The New York Times–bestselling author Amy Sohn presents a narrative history of Anthony Comstock, anti-vice activist and U.S. Postal Inspector, and the remarkable women who opposed his war on women’s rights at the turn of the twentieth century. Comstock’s eponymous law, passed in 1873, penalized the mailing of contraception and obscenity with long sentences and steep fines. The word Comstockery came to connote repression and prudery.
Between 1873 and Comstock’s death in 1915, eight remarkable women were charged with violating state and federal Comstock laws. These “sex radicals” supported contraception, sexual education, gender equality, and women’s right to pleasure. They took on the fearsome censor in explicit, personal writing, seeking to redefine work, family, marriage, and love for a bold new era. In The Man Who Hated Women, Amy Sohn tells the overlooked story of their valiant attempts to fight Comstock in court and in the press. They were publishers, writers, and doctors, and they included the first woman presidential candidate, Victoria C. Woodhull; the virgin sexologist Ida C. Craddock; and the anarchist Emma Goldman. In their willingness to oppose a monomaniac who viewed reproductive rights as a threat to the American family, the sex radicals paved the way for second-wave feminism. Risking imprisonment and death, they redefined birth control access as a civil liberty.
Joining Amy Sohn in conversation will be Pulitzer Prize-winning journalist and author Susan Campbell.
virtual program, but donations are gratefully accepted. REGISTER HERE
Signed copies of The Man Who Hated Women
will be available for purchase through the Mark Twain Store; proceeds benefit The Mark Twain House & Museum. Books will be shipped after the event.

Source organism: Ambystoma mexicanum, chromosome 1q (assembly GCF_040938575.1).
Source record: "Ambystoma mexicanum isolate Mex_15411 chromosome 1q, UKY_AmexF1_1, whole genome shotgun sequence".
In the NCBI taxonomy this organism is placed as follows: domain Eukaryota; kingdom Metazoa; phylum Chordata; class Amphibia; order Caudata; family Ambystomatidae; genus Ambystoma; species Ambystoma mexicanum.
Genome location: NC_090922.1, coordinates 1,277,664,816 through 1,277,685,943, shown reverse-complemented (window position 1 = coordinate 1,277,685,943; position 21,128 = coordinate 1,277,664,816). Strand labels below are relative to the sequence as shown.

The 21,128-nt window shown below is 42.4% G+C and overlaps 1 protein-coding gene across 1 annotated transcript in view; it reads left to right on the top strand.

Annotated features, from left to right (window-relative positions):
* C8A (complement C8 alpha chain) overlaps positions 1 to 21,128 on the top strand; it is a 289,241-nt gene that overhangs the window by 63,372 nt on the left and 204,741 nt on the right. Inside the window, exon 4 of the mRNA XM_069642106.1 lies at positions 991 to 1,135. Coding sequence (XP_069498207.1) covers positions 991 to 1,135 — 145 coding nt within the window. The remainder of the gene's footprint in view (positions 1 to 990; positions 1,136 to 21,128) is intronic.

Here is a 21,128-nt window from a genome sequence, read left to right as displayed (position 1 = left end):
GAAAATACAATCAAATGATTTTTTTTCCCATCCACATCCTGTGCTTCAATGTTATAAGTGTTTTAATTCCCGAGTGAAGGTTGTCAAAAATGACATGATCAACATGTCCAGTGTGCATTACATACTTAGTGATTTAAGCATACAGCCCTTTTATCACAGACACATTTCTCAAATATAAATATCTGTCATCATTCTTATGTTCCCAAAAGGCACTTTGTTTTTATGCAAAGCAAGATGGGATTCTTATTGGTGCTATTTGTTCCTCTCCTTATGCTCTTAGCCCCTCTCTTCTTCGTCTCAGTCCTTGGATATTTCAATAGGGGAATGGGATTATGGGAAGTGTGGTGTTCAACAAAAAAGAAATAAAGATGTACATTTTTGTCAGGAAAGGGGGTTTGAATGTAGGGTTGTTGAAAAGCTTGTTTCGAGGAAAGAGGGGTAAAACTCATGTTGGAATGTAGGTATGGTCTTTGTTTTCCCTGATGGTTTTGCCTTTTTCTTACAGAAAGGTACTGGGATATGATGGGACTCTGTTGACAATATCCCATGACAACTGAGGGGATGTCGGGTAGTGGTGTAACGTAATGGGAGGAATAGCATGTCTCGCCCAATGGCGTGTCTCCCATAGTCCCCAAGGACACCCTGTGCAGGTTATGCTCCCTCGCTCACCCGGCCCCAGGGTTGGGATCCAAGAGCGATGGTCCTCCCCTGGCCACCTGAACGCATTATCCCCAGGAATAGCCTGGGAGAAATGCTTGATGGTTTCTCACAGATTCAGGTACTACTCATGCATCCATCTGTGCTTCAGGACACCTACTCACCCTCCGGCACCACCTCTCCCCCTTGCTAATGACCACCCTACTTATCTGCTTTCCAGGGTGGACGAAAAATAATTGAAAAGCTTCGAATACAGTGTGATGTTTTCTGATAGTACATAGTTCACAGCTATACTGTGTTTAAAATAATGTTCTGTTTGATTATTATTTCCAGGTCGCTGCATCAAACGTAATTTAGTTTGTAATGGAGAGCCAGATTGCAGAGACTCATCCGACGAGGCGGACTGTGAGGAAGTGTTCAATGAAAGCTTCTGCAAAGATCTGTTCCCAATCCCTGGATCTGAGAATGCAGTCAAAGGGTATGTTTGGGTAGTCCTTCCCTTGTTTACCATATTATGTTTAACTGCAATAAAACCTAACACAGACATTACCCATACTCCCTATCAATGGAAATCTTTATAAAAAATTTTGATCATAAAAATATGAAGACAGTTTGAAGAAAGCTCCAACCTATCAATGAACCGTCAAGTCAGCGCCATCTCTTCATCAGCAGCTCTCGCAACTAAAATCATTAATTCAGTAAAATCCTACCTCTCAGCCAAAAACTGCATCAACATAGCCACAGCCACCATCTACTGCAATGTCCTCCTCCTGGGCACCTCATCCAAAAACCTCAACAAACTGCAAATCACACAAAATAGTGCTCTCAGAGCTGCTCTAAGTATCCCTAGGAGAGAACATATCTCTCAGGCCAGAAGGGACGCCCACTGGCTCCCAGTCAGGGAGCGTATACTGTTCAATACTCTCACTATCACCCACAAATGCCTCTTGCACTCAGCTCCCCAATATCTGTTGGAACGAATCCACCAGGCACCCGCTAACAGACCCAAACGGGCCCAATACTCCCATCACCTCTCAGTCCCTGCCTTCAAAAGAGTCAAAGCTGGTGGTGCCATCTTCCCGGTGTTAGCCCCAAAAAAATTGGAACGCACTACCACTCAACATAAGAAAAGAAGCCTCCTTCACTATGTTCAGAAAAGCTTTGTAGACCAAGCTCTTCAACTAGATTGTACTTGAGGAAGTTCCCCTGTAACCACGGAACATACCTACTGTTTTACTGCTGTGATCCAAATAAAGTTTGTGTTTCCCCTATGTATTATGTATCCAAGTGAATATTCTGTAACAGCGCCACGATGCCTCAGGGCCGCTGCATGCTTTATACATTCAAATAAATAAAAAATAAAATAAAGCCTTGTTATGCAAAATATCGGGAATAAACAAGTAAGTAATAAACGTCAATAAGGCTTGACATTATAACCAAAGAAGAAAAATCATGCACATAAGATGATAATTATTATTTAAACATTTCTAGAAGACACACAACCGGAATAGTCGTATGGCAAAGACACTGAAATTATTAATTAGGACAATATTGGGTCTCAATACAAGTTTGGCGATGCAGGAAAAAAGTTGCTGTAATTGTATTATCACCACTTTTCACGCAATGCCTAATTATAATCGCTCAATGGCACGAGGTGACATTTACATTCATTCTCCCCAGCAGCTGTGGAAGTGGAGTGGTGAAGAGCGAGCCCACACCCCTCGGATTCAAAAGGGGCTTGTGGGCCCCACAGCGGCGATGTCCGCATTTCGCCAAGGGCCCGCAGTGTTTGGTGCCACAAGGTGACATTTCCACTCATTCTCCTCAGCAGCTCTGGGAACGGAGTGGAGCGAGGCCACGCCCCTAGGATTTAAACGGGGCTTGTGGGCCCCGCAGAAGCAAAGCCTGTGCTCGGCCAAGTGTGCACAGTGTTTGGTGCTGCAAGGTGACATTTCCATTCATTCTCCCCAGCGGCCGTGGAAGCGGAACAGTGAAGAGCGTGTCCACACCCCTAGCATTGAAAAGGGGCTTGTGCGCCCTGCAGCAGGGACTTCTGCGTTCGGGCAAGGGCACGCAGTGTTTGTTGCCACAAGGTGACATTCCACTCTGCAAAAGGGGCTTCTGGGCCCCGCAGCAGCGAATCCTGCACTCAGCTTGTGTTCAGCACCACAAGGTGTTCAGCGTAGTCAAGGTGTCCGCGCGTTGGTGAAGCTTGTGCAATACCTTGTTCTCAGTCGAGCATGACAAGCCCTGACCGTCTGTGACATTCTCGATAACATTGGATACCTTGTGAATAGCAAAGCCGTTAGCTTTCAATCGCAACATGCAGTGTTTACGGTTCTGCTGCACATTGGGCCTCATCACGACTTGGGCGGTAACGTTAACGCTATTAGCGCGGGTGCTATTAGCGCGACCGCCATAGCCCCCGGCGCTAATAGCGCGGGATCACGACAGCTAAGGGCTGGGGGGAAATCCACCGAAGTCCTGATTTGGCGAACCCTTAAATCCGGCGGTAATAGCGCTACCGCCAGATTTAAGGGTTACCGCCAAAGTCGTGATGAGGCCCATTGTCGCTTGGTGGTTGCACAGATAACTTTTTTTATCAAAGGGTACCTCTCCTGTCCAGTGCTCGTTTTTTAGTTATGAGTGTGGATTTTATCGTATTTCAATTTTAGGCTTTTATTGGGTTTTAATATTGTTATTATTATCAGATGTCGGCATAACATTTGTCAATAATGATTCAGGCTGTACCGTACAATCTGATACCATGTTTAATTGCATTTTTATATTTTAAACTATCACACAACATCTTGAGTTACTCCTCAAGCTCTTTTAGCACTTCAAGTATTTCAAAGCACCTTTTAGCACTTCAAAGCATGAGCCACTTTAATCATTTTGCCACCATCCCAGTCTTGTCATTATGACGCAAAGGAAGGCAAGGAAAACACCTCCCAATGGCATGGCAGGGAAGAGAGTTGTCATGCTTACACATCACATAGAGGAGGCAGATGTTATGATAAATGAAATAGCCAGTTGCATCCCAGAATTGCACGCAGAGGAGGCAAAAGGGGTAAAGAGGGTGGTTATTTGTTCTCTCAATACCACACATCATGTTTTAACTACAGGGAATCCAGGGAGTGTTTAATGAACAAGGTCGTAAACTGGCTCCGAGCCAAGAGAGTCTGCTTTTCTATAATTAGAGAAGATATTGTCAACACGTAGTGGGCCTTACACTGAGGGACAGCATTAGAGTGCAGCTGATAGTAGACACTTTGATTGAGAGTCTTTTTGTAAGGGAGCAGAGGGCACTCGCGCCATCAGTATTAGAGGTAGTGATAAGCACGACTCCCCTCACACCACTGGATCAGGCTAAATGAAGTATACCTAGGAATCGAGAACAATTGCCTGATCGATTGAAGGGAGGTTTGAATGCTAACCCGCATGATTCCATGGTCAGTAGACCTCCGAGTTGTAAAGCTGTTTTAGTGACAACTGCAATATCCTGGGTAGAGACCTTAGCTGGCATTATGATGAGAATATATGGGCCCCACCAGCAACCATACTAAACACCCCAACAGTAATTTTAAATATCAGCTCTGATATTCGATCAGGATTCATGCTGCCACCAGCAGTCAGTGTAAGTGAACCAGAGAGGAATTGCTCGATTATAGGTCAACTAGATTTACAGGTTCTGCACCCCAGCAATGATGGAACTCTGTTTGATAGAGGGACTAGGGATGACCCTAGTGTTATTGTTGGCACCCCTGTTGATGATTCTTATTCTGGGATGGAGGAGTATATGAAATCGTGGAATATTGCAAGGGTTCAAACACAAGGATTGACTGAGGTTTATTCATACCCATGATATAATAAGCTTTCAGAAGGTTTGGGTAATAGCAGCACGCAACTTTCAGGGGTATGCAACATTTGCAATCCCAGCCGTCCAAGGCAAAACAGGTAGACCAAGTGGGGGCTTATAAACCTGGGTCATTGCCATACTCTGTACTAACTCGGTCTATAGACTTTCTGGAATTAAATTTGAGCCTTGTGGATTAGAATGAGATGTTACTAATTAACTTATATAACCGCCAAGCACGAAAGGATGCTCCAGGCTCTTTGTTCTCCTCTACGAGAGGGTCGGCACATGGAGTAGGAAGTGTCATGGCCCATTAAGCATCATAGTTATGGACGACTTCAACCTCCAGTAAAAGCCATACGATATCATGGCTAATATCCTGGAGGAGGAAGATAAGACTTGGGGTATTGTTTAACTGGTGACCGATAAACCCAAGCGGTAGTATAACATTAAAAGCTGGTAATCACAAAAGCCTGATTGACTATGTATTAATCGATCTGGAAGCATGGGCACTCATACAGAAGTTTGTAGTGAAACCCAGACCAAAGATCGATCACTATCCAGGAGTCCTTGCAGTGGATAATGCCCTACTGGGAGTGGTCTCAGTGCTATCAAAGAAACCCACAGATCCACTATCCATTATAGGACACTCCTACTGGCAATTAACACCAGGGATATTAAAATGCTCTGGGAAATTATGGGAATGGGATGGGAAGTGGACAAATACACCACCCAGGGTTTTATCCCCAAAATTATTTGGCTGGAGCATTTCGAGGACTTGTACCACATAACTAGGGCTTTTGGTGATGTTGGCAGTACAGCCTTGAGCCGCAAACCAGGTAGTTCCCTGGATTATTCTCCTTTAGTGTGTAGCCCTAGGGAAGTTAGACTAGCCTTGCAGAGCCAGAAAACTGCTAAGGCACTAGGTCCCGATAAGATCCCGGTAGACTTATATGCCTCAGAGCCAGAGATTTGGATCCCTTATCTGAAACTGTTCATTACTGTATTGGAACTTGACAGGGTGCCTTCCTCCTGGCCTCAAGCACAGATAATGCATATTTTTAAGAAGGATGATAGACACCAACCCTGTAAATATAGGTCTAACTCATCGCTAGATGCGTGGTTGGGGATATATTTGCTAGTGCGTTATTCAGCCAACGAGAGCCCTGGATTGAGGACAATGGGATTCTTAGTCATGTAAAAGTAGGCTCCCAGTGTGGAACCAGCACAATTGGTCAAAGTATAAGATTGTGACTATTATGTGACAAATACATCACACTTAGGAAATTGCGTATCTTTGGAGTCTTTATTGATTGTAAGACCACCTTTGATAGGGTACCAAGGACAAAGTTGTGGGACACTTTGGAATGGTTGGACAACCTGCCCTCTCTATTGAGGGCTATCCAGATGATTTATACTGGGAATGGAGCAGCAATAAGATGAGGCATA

We regret that we are NOT able to ship books outside the United States as it is cost-prohibitive to do so.
Amy Sohn is the New York Times–bestselling author of several novels, including Prospect Park West, Motherland, and The Actress. A former columnist at New York magazine, she has also written for Harper’s Bazaar,Elle, The Nation, and The New York Times. She has been a writing fellow at Headlands Center for the Arts, Writers Omi, and the Studios at MASS MoCA. A native New Yorker, she lives in Brooklyn with her daughter.
Susan Campbell is a distinguished lecturer at the University of New Haven’s Department of Communication, Film and Media Studies. She is also a columnist for Hearst newspapers in Connecticut. She is also an award-winning author of Dating Jesus: Fundamentalism, Feminism, and the American Girl, and the biography, Tempest-Tossed: The Spirit of Isabella Beecher Hooker. Her latest book, Frog Hollow: Stories From an American Neighborhood, was published by Wesleyan University Press in March 2019. The mother of two adult sons, and the grandmother of seven, she has a bachelor’s degree from University of Maryland, and a master’s degree from Hartford Seminary.
Programs at The Mark Twain House & Museum are made possible in part by support from the Connecticut Department of Economic and Community Development, Office of the Arts, and the Greater Hartford Arts Council’s United Arts Campaign and its Travelers Arts Impact Grant program, with major support from The Travelers Foundation.